For many people starting from scratch, a million-dollar retirement nest egg seems wildly out of reach. It takes money to make money, after all, and it seemingly requires more cash than the average paycheck provides once all the bills are paid. Discouraged before they even try to get started, many would-be investors don’t even bother trying to become self-made millionaires.
That way of thinking, however, overlooks a critical element of building a fortune from nothing. That’s that time can do a lot of work even when there’s not a lot of extra cash to invest for the future. In fact, you might be shocked at how much money you can make over the course of 40 years just by scraping up an extra $100 per week.
A little goes a long way, given enough time
With the Census Bureau reporting the average U.S. employee makes around $41,000 per year while the average household annually banks something on the order of $67,000, it comes as no surprise that the majority of Americans say they’re living paycheck to paycheck. Money often gets tight before the next paycheck arrives. Having any extra funds to take away feels practically impossible.
But you might be surprised at the amount of cash you can free up when you’re serious about saving. Canceling cable, switching insurance providers, closing a gym membership you never use, and cooking at home rather than eating at restaurants are just some of the tough cost-cutting decisions you can make that usually don’t seem so tough once they’re made. Freeing up an extra $100 a week isn’t impossible to most of those who make a real effort to do so.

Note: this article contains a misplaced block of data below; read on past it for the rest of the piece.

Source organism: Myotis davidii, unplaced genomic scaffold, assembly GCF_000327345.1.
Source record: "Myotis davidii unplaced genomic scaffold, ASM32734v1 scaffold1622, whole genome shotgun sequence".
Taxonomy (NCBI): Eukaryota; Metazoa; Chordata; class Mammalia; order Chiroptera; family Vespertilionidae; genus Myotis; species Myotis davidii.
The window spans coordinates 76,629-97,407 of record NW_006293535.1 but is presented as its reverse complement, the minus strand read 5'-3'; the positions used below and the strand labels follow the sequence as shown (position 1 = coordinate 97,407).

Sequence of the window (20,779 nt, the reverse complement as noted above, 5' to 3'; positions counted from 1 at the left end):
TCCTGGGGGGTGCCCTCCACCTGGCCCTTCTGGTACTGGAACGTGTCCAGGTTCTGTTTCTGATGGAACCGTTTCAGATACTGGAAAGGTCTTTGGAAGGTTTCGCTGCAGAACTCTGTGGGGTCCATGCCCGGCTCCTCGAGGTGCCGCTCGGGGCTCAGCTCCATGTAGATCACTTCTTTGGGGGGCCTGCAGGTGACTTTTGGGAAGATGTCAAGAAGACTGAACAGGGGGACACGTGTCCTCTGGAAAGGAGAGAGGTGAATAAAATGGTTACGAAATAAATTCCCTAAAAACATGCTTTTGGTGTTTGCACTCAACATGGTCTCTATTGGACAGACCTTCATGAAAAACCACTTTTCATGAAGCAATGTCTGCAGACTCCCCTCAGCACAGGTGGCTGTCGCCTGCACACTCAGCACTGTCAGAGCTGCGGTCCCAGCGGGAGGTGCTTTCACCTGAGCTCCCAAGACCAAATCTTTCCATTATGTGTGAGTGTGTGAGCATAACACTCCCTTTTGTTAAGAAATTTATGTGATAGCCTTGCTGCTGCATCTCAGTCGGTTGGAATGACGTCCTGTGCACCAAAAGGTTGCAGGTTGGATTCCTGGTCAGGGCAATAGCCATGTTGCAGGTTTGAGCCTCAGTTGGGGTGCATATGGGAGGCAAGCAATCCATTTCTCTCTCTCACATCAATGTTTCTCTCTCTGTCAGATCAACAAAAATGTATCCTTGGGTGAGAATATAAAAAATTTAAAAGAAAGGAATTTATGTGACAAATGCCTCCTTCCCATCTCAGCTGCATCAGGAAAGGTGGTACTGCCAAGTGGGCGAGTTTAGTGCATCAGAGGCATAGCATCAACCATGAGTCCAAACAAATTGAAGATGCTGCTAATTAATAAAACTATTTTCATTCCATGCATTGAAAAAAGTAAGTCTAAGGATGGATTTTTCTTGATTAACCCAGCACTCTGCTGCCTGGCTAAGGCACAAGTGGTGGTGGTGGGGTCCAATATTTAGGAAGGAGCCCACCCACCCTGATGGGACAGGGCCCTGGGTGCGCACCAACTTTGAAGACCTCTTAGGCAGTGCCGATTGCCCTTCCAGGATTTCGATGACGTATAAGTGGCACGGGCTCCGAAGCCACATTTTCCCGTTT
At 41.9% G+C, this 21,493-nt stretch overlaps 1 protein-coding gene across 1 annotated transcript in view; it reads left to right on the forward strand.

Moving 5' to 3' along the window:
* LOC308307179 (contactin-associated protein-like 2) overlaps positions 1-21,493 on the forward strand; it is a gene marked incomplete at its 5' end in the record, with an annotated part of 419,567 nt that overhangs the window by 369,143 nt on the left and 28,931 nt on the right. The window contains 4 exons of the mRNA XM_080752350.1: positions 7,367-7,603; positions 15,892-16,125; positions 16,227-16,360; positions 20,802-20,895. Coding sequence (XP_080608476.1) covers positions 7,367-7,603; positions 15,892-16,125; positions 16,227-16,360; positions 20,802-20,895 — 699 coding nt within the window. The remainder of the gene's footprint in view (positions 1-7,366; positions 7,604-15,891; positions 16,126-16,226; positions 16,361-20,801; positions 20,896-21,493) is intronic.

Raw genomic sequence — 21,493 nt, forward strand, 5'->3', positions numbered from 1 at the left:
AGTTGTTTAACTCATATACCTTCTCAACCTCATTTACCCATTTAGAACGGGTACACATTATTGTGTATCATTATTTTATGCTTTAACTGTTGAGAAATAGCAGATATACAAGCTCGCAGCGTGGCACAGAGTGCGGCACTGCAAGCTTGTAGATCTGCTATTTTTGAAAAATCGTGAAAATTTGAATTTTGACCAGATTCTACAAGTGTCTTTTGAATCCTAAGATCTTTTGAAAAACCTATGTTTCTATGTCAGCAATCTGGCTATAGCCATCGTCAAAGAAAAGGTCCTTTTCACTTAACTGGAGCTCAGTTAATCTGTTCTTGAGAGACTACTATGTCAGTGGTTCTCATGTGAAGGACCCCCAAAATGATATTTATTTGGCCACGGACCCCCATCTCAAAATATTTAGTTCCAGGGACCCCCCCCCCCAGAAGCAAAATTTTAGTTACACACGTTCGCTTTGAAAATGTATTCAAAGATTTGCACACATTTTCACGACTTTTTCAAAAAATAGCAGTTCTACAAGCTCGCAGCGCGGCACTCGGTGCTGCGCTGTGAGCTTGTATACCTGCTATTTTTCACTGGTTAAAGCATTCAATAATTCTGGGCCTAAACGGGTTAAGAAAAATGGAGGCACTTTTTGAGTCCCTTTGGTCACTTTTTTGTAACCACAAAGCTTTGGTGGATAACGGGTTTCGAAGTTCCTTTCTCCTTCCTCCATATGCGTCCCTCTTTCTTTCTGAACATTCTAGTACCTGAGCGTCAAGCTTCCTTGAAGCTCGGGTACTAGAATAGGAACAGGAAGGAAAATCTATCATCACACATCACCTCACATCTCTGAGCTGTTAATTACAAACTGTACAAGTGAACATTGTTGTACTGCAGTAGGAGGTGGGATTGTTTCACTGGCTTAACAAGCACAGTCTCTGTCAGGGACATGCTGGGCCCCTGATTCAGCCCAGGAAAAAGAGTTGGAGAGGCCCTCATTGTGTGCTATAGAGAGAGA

But is an extra $100 per week enough to truly matter? Actually, it’s quite a bit, as long as you remain in the habit of putting that extra money to work for you in the stock market…even when it’s tempting to stop.
Let’s take a hypothetical investor named Annie as an example. At 25 years old, Annie has just landed her dream job as a chef, with a starting salary of $30,000 per year. She knows she may never make considerably more than that, but she doesn’t care — she loves her job! She also loves the idea of eventually retiring, though, and because the restaurant she works at doesn’t offer pension or retirement benefits, she knows she’s going to have to make that happen on her own. Living modestly, she’s able to set aside an extra $100 per week, putting that money into an S&P 500 (SNPINDEX:^GSPC) index fund that conservatively returns an average of 9% per year.
How much will Annie have at the …….